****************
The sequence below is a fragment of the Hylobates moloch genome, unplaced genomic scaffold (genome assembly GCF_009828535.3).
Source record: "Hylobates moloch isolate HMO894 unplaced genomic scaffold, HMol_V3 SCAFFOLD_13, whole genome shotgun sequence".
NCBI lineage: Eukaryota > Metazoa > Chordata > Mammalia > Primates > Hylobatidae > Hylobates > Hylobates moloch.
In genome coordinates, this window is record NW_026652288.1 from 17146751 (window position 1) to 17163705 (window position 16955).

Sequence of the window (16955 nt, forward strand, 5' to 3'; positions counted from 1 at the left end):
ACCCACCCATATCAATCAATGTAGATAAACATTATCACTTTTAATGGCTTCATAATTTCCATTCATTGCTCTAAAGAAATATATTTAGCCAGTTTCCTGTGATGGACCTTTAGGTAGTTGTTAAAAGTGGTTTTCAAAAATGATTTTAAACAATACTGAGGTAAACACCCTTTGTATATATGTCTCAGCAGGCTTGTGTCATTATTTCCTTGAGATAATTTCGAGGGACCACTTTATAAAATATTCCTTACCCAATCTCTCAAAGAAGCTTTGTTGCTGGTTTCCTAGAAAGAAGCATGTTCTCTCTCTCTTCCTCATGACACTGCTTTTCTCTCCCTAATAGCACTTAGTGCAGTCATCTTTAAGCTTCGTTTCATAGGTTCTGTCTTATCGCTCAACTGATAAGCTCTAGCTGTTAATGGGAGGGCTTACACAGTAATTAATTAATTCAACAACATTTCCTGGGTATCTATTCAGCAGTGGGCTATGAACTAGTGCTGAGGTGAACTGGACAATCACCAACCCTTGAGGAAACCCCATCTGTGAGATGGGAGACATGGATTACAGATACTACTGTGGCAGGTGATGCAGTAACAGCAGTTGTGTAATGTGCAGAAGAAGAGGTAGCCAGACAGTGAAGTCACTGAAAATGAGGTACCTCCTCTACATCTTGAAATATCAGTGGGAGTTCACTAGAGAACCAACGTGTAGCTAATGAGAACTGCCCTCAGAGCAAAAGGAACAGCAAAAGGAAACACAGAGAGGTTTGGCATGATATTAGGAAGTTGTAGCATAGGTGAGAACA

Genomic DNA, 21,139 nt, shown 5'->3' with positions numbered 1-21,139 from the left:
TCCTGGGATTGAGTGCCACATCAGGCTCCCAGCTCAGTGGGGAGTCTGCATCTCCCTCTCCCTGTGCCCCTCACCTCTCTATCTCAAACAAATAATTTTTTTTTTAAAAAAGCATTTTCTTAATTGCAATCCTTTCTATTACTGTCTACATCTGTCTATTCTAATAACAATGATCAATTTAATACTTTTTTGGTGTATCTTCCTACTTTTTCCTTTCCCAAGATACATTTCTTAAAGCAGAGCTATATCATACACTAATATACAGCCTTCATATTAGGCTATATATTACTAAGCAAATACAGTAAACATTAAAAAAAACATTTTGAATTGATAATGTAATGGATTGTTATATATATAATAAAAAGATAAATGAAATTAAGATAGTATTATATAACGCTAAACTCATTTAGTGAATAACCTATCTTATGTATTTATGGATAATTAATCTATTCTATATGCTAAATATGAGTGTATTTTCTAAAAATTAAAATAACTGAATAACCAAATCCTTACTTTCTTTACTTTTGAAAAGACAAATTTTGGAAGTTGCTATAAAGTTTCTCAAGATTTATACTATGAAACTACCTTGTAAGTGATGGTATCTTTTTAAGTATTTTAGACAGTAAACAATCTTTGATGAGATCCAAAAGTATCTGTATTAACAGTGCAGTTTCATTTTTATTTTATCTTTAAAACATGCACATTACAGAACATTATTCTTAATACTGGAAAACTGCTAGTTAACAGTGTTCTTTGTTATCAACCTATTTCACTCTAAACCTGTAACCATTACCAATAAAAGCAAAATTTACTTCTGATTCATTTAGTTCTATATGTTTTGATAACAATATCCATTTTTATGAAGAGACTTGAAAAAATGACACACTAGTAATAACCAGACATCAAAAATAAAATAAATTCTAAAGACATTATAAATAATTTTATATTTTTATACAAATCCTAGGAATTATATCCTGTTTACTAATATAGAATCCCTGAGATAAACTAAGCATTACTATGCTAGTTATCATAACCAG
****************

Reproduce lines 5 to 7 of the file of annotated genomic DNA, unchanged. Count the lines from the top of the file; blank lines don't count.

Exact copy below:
Sequence of the window (16955 nt, forward strand, 5' to 3'; positions counted from 1 at the left end):
ACCCACCCATATCAATCAATGTAGATAAACATTATCACTTTTAATGGCTTCATAATTTCCATTCATTGCTCTAAAGAAATATATTTAGCCAGTTTCCTGTGATGGACCTTTAGGTAGTTGTTAAAAGTGGTTTTCAAAAATGATTTTAAACAATACTGAGGTAAACACCCTTTGTATATATGTCTCAGCAGGCTTGTGTCATTATTTCCTTGAGATAATTTCGAGGGACCACTTTATAAAATATTCCTTACCCAATCTCTCAAAGAAGCTTTGTTGCTGGTTTCCTAGAAAGAAGCATGTTCTCTCTCTCTTCCTCATGACACTGCTTTTCTCTCCCTAATAGCACTTAGTGCAGTCATCTTTAAGCTTCGTTTCATAGGTTCTGTCTTATCGCTCAACTGATAAGCTCTAGCTGTTAATGGGAGGGCTTACACAGTAATTAATTAATTCAACAACATTTCCTGGGTATCTATTCAGCAGTGGGCTATGAACTAGTGCTGAGGTGAACTGGACAATCACCAACCCTTGAGGAAACCCCATCTGTGAGATGGGAGACATGGATTACAGATACTACTGTGGCAGGTGATGCAGTAACAGCAGTTGTGTAATGTGCAGAAGAAGAGGTAGCCAGACAGTGAAGTCACTGAAAATGAGGTACCTCCTCTACATCTTGAAATATCAGTGGGAGTTCACTAGAGAACCAACGTGTAGCTAATGAGAACTGCCCTCAGAGCAAAAGGAACAGCAAAAGGAAACACAGAGAGGTTTGGCATGATATTAGGAAGTTGTAGCATAGGTGAGAACA

Genomic DNA, 21,139 nt, shown 5'->3' with positions numbered 1-21,139 from the left: